SHELLY STEELY: So they know, well so they know their environmental factors differences. So, different experiences turn on different things. So, like if you have twins and one of them seems more social and you put that twin in more social activities, their brain forms new pathways that gets reinforced for being social and so you’re kind of, you’re kind of creating a personality. In fact, for your kids by reinforcing the things that they like and dislike and those experiences kind of shape that. But, this is saying its, its deeper it’s on its cellular level. So, within their own body, it’s kind of doing the same thing. Their cells are bumping around and creating new pathways

CHRISTINE STEWART-FITZGERALD: And I think you know, I think I heard on like a chemical level. I mean look at the DNA and you look at the, the chemicals that make up the DNA so the identical have the same exact DNA. But then, I think what I’m understanding is that this, this noise or the stuff that’s going on can somehow, maybe, I don’t know what to say, exacerbate or make some of those qualities and some of those chemicals more prominent than the other ones so even though the sequence is exactly the same, that somehow it’s in some cases, some of those chemicals are stronger and then the other ones

SUNNY GAULT: Even though this happens on a cellular level I still feel like this is environmental. No, I do because it’s the environment that’s impacting it. I know it’s happening on cell level

CHRISTINE STEWART-FITZGERALD: Right.

SHELLY STEELY: Yeah

SUNNY GAULT: So there’s an argument to be made but still I still feel like this is environmental

SHELLY STEELY: Yes. So, what the article’s saying is that, again none of us here are scientists

SUNNY GAULT: Disclaimer

SHELLY STEELY: But it’s saying that it appears to be random noise. And so it’s not, its they don’t really understand fully what’s causing the different moving around and bumping around of it. It’s just kind of the way that they move. But yeah, I mean I’m definitely interested to see more research about it. Because I know, I mean my boys are, like I said it’s fascinating that they have different fingerprints and they’re developing different moles or freckles which helps other people tell them apart

CHRISTINE STEWART-FITZGERALD: Yeah.

SHELLY STEELY: Birthmarks. But it’s, to me it’s fascinating to see the way that they speak differently and act differently and talk differently. And I, I’d love to just see more about what exactly is causing

CHRISTINE STEWART-FITZGERALD: You know I have to agree. I’m fascinated too because I know my girl, their personalities are so different and now that we put them in to school, it seems like wow, it’s really, I mean, visible. I mean one girl is very just compliant like ‘okay’ and the other girl is just like ‘why?’, ‘no’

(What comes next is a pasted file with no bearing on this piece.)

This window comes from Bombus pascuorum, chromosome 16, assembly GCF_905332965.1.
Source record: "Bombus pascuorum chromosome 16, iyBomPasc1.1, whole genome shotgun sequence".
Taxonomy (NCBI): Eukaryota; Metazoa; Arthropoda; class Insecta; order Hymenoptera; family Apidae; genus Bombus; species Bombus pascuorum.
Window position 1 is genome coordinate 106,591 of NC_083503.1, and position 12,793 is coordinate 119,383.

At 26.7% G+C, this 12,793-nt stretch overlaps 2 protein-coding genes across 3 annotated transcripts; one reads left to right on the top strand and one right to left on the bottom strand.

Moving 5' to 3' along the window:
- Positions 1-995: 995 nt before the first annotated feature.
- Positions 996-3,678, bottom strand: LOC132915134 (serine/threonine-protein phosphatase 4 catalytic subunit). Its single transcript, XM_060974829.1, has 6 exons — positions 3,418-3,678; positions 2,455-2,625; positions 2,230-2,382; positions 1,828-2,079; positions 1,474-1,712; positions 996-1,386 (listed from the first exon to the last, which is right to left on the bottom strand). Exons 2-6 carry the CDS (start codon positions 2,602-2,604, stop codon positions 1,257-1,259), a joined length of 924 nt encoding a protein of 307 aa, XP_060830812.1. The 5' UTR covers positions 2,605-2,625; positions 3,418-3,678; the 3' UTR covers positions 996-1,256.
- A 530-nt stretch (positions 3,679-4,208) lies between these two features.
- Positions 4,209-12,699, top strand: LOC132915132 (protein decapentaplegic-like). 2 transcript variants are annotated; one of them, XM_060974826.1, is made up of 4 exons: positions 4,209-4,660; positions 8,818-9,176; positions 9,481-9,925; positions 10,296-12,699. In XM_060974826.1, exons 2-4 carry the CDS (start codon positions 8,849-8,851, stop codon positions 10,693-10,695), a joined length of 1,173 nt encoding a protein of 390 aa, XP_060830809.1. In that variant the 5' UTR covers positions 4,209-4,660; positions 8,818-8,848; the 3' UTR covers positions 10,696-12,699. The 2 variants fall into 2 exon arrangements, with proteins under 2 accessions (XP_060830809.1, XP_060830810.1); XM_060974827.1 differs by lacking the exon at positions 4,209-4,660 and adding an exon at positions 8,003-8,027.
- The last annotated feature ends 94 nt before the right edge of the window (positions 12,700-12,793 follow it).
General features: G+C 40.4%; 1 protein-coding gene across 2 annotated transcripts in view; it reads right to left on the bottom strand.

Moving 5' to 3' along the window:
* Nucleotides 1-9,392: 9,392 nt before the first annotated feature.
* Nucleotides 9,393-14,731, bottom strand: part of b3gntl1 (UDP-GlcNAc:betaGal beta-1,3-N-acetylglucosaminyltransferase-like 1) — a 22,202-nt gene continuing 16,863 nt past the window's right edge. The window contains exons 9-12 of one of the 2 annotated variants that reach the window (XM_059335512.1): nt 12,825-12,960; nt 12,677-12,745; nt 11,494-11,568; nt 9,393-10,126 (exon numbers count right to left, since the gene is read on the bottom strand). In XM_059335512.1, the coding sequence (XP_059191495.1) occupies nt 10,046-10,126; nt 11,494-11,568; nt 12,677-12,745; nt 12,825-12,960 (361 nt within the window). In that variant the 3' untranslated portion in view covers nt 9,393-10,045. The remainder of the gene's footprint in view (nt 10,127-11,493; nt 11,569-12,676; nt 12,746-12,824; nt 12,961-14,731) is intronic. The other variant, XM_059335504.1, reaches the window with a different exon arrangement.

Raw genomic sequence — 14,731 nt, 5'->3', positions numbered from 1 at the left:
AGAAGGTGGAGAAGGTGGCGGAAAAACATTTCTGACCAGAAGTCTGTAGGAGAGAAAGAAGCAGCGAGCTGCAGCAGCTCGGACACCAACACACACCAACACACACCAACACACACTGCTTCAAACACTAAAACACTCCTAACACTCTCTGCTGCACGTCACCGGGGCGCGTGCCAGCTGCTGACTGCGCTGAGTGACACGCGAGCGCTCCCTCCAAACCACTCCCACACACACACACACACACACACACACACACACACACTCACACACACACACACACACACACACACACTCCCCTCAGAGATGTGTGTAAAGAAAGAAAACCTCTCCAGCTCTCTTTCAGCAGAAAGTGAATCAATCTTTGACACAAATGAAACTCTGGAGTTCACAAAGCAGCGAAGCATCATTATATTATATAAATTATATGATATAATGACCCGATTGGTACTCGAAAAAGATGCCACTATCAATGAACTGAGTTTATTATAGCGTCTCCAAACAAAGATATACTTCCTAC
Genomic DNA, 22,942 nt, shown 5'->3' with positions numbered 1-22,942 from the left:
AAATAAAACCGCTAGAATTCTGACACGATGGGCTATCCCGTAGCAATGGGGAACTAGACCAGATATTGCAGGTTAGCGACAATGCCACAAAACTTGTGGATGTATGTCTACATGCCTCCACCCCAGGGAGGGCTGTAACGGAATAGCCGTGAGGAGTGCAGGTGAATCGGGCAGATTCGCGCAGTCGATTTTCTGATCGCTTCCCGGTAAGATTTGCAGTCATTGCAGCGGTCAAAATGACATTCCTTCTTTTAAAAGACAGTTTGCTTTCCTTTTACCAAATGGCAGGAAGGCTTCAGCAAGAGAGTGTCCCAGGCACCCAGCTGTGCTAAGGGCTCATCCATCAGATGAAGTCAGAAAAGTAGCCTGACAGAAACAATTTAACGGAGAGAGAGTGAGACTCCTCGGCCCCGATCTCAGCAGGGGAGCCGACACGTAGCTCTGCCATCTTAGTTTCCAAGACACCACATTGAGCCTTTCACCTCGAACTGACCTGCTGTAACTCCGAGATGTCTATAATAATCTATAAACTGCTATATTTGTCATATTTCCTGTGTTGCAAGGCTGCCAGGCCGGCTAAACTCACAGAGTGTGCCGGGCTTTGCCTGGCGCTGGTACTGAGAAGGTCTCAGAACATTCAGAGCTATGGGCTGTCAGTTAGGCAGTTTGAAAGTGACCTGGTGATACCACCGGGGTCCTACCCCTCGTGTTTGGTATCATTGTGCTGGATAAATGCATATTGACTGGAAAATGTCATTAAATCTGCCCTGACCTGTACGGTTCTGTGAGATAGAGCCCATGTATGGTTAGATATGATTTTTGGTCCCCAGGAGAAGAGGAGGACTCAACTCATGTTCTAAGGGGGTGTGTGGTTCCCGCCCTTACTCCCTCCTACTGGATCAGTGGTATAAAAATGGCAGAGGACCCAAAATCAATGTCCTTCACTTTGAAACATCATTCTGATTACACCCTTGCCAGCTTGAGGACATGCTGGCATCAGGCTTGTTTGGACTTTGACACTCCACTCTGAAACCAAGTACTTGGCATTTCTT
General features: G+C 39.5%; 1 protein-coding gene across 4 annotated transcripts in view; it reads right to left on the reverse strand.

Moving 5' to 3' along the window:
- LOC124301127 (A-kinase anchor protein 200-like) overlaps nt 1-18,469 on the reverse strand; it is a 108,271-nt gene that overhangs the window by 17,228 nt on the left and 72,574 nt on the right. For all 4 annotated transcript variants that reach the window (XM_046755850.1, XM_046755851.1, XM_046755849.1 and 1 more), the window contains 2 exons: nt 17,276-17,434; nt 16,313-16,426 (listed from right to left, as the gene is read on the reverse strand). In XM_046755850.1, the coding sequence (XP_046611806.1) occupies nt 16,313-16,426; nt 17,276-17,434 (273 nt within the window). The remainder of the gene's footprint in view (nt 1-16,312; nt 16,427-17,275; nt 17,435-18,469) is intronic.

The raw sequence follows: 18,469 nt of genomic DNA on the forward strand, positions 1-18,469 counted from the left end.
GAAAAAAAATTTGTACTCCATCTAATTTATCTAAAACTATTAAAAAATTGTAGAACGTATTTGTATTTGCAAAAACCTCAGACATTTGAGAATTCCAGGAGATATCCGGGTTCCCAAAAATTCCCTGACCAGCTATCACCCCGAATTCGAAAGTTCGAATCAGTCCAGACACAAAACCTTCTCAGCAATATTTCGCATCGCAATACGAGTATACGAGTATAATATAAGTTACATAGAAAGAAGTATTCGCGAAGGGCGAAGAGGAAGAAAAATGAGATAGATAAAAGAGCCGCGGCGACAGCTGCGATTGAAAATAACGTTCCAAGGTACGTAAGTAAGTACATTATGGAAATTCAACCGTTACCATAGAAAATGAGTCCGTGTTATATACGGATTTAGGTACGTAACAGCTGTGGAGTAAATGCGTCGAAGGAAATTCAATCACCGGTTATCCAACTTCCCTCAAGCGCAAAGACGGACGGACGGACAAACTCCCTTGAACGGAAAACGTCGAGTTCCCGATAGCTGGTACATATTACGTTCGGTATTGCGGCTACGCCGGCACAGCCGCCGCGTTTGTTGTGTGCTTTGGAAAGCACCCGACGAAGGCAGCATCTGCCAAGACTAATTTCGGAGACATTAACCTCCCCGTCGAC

SUNNY GAULT: There’s a yin and yang

CHRISTINE STEWART-FITZGERALD: Yeah. I’m like, ‘why?’

SUNNY GAULT: I can start to see some stuff in my ten month old. But then, like the moment I start to say ‘oh this one’s this, and this one’s that’ and they flip flop on me. But one thing that I found, and this kind of goes along with the fingerprint thing because we talked about it in the previous episode that it was the amniotic fluid that actually can change baby’s fingerprints. So they may be technically, initially kind of formed with the stuff but it’s the amniotic fluid that changes that. Okay, so, my twin B, who was born you know, obviously after twin A, you know, like the little part in your hair that like the little spiral

CHRISTINE STEWART-FITZGERALD: The swirl, the swirl

SUNNY GAULT: Twin B has two of them

CHRISTINE STEWART-FITZGERALD: What?

SUNNY GAULT: Yeah. I’ve never seen this. I just went to see the paediatrician a couple of days ago. He has never seen it

CHRISTINE STEWART-FITZGERALD: Oh my God!

SUNNY GAULT: And twin A just has one and twin B has two which is clinging like a little spiky effect right now. And I’m like ‘what is this?’

SHELLY STEELY: She’ll be the one you’ll have to put in pigtails

CHRISTINE STEWART-FITZGERALD: Yeah

SUNNY GAULT: Right. But yeah that just goes to show, it’s just one more thing and that’s like ‘oh’

CHRISTINE STEWART-FITZGERALD: No wait, was your twin B, I mean was she positioned, you know, differently?

SUNNY GAULT: I have a feeling, yeah, well her head was shaped a little, I mean I had a C-section but both of my twins have kind of misshaped in heads which I guess is could be common for twins. You know, we had a go see a doctor just to make sure they didn’t need any of those helmets or, I think they were classified with having plagiocephaly. But didn’t need any major treatment or anything like that. So, maybe that did has something to do with it. I mean, she was just kind of up there somewhere tucked in, you know, obviously not extremely comfortable because you know, they came early because of the water breaking but, yeah, I don’t know so maybe that’s how to do it, interesting, right? So

CHRISTINE STEWART-FITZGERALD: Yeah

SUNNY GAULT: Definitely not completely identical anymore

[Theme Music]

CHRISTINE STEWART-FITZGERALD: Well today’s topic is developmental milestones: movement and physical activity. And we’re talking with Wendi Mckenna, who’s here to talk about physical development milestones and how we can help our twins improve their skills. Well thanks for joining us Wendi

WENDI MCKENNA: Thanks for having me.

CHRISTINE STEWART-FITZGERALD: Well, first of all, I mean, are there any differences in developmental milestones between twins versus singletons?

WENDI MCKENNA: There shouldn’t be